“It doesn’t make sense from many different angles,” Bruce said. “It doesn’t make sense monetarily or socially. We already know that splitting up homes destroys entire communities. We already know that parent-child separation is one of the most traumatic things a person can live through, and it creates adverse mental health effects that can span lifetimes, generations even. We already know that this disconnects the child from their community, their culture, even their physical medical history.”

“It doesn’t make sense not to help the parents find affordable housing, unless the goal, and I hate to suggest this, but unless the goal was breaking up the family unit,” he concluded.

Georgia Spends Tens of Millions of Dollars to Separate Unhoused Children from Their Parents

Housing them would be a fraction of that price.

An in-depth investigation conducted by ProPublica reporters reveals an eye-opening truth. Georgia is currently spending tens of millions of dollars to separate unhoused children from their biological parents, and they are doing so on the taxpayer’s dime.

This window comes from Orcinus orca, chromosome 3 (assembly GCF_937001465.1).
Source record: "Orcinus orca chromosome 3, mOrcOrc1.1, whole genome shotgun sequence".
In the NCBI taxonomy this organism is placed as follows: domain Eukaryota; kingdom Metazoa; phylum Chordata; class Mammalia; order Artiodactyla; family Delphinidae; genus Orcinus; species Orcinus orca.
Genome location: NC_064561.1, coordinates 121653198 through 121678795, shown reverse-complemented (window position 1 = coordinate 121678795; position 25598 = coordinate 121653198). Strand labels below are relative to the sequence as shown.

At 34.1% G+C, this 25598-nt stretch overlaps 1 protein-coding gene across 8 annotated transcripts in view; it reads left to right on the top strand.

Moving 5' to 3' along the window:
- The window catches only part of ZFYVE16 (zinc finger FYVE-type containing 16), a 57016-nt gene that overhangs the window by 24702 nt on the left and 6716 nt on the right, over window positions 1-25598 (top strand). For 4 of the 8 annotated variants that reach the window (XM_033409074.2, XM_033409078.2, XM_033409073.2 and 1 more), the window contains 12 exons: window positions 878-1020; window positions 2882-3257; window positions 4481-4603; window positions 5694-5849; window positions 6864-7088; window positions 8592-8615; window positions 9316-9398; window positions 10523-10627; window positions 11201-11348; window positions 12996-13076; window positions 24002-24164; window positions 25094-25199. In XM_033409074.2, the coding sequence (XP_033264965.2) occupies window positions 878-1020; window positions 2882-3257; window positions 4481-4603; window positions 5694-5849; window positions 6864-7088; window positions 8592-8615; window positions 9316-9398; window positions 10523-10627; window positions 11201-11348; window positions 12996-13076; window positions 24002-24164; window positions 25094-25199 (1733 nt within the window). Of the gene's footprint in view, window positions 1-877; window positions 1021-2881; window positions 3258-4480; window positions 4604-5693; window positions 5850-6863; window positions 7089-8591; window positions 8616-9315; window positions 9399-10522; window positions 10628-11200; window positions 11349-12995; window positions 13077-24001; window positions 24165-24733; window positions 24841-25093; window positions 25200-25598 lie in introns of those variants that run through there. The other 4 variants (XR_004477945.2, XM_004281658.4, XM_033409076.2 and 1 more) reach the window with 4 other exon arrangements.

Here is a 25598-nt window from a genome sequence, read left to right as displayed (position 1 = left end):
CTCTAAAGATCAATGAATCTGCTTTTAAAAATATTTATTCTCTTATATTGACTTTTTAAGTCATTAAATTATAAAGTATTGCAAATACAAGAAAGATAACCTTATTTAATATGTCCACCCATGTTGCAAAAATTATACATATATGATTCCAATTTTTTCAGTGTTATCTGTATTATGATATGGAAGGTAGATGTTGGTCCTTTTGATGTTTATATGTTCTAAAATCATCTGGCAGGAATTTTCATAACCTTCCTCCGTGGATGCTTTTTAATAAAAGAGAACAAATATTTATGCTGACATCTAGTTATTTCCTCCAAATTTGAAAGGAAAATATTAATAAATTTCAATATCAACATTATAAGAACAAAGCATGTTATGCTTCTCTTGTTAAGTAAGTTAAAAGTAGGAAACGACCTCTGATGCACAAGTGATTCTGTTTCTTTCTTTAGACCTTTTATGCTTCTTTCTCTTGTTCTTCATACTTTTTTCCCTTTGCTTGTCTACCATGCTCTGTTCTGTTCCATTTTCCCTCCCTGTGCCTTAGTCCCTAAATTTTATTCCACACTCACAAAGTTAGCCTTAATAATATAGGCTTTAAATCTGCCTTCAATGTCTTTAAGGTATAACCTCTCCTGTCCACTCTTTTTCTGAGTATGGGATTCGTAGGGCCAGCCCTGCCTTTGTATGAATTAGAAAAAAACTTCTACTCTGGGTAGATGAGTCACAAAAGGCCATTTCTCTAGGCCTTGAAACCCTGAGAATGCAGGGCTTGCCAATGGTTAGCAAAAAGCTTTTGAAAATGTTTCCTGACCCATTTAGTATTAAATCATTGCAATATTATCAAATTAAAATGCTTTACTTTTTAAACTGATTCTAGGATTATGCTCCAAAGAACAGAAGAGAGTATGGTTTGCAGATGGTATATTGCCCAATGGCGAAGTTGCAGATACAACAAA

See below for a brief overview of those expenses:

  • Foster care costs the Georgia government anywhere from $830 to $980 per month per child. In Brittany’s particular case, that price amounts to nearly $6,200 per month due to the number of children and the fact that some of her children have special needs.
  • Foster care for children with special needs can cost upwards of $1,500, and that’s not even per month. That’s per night!
  • While they are willing to fork over astronomical amounts toward temporary placements and foster care, the DCFS spends an embarrassing .05% (less than 1% total) of their $450 million budget on services that aim to keep families together.